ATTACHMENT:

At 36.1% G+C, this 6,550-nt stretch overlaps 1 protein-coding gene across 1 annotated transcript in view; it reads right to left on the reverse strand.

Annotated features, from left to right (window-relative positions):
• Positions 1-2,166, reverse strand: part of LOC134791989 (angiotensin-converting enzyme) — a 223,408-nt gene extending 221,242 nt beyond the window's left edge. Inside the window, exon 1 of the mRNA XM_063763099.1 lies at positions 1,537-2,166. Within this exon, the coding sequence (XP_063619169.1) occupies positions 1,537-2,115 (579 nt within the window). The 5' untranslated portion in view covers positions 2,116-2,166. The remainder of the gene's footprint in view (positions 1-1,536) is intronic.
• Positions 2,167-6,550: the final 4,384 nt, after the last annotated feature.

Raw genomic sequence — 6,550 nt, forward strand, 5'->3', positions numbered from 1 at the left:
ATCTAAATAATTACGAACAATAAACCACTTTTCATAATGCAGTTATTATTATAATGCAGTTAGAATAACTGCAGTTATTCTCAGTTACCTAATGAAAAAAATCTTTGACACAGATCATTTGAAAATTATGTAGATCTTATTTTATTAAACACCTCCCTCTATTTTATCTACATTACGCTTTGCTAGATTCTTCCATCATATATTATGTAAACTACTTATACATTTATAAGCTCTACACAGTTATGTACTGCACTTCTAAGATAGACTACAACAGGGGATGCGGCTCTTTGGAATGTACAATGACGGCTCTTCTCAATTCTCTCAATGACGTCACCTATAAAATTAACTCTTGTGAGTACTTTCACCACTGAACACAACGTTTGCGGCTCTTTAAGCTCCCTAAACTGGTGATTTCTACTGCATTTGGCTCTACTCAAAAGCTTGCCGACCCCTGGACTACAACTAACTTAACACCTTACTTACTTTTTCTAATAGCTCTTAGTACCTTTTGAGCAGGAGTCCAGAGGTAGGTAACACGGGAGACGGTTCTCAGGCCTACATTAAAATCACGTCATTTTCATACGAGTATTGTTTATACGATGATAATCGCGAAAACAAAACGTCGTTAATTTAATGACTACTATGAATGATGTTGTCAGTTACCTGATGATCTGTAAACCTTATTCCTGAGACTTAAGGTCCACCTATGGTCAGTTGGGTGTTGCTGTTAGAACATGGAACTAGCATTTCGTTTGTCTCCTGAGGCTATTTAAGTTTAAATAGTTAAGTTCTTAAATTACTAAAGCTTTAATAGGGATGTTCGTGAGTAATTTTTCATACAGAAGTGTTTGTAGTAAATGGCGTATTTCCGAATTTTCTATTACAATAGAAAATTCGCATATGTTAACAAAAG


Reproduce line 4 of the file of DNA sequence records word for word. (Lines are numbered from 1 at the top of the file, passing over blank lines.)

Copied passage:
• Positions 2,167-6,550: the final 4,384 nt, after the last annotated feature.